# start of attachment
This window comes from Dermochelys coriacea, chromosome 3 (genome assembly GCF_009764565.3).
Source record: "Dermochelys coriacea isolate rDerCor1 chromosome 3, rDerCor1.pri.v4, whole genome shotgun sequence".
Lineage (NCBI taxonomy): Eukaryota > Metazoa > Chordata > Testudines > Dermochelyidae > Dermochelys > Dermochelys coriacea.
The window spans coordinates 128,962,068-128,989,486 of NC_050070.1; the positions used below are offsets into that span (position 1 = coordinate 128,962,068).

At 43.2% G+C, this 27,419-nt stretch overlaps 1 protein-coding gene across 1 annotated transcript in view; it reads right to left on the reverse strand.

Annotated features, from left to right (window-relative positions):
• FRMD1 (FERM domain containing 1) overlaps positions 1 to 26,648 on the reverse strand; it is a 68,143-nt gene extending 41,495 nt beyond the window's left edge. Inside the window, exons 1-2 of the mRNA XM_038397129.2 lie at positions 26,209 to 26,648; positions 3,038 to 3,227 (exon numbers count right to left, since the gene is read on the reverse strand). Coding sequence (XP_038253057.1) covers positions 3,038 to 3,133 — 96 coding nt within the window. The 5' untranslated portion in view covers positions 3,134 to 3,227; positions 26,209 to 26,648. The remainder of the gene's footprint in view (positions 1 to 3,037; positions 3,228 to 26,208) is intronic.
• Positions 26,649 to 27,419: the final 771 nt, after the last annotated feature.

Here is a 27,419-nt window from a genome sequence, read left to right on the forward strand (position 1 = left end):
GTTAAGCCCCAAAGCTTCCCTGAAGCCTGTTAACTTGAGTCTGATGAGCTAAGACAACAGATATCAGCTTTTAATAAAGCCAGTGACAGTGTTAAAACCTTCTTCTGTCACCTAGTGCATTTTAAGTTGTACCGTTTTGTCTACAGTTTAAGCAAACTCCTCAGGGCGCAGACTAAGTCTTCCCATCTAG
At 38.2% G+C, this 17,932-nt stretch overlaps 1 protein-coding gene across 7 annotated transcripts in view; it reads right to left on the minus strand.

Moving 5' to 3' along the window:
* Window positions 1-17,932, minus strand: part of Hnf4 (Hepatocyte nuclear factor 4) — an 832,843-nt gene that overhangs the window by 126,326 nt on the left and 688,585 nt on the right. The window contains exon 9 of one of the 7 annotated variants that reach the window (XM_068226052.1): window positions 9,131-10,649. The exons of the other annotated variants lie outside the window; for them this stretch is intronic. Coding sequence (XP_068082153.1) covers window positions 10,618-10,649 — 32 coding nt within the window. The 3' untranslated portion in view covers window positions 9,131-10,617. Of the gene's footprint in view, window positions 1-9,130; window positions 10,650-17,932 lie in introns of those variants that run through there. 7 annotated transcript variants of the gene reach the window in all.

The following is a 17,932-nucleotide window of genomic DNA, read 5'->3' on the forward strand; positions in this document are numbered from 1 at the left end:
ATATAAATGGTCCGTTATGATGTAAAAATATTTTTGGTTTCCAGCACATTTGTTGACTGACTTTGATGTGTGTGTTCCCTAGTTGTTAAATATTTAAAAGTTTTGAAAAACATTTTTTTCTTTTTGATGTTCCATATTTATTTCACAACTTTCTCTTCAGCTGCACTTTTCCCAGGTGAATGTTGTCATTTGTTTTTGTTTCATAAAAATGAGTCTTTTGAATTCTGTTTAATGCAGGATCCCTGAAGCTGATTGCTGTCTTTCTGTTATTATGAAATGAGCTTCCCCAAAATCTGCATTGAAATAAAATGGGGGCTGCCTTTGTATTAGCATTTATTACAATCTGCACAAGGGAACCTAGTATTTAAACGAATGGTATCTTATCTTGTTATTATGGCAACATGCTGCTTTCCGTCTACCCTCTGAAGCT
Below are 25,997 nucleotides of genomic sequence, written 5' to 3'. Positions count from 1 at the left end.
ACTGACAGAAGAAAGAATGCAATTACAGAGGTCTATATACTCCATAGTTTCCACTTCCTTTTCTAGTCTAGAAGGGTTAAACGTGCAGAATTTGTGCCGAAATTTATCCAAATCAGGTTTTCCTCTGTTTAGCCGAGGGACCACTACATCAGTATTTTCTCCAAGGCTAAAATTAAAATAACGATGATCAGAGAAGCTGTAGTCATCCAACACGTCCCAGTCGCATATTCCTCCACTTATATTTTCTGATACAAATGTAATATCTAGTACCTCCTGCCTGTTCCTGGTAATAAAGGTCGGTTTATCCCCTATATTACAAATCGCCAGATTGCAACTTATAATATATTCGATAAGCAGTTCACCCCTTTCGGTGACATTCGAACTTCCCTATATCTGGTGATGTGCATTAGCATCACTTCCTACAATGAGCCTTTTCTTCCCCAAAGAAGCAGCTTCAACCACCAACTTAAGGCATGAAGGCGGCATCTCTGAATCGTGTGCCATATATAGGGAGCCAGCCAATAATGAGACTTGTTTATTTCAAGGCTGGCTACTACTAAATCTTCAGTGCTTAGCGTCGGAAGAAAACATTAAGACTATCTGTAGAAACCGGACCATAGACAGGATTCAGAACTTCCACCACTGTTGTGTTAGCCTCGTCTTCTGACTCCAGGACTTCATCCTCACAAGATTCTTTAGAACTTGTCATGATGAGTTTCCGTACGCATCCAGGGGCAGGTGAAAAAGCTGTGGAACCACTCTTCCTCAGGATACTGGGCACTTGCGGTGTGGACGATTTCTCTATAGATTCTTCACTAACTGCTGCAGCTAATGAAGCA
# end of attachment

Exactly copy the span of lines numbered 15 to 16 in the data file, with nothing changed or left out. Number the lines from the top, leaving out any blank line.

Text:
ATATAAATGGTCCGTTATGATGTAAAAATATTTTTGGTTTCCAGCACATTTGTTGACTGACTTTGATGTGTGTGTTCCCTAGTTGTTAAATATTTAAAAGTTTTGAAAAACATTTTTTTCTTTTTGATGTTCCATATTTATTTCACAACTTTCTCTTCAGCTGCACTTTTCCCAGGTGAATGTTGTCATTTGTTTTTGTTTCATAAAAATGAGTCTTTTGAATTCTGTTTAATGCAGGATCCCTGAAGCTGATTGCTGTCTTTCTGTTATTATGAAATGAGCTTCCCCAAAATCTGCATTGAAATAAAATGGGGGCTGCCTTTGTATTAGCATTTATTACAATCTGCACAAGGGAACCTAGTATTTAAACGAATGGTATCTTATCTTGTTATTATGGCAACATGCTGCTTTCCGTCTACCCTCTGAAGCT
Below are 25,997 nucleotides of genomic sequence, written 5' to 3'. Positions count from 1 at the left end.